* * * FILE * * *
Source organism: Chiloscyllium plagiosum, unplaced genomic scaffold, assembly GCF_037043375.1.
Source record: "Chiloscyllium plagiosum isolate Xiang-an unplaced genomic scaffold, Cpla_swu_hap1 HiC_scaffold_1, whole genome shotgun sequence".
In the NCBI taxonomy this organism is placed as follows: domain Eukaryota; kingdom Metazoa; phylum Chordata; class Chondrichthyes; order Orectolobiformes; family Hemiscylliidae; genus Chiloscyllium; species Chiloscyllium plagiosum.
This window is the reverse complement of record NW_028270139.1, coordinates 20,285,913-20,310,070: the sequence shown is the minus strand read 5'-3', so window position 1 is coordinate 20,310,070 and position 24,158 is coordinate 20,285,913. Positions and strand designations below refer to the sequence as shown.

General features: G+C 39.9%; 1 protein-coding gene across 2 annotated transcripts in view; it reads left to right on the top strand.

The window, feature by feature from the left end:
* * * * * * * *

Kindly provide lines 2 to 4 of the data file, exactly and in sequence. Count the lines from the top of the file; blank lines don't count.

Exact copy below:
Source record: "Chiloscyllium plagiosum isolate Xiang-an unplaced genomic scaffold, Cpla_swu_hap1 HiC_scaffold_1, whole genome shotgun sequence".
In the NCBI taxonomy this organism is placed as follows: domain Eukaryota; kingdom Metazoa; phylum Chordata; class Chondrichthyes; order Orectolobiformes; family Hemiscylliidae; genus Chiloscyllium; species Chiloscyllium plagiosum.
This window is the reverse complement of record NW_028270139.1, coordinates 20,285,913-20,310,070: the sequence shown is the minus strand read 5'-3', so window position 1 is coordinate 20,310,070 and position 24,158 is coordinate 20,285,913. Positions and strand designations below refer to the sequence as shown.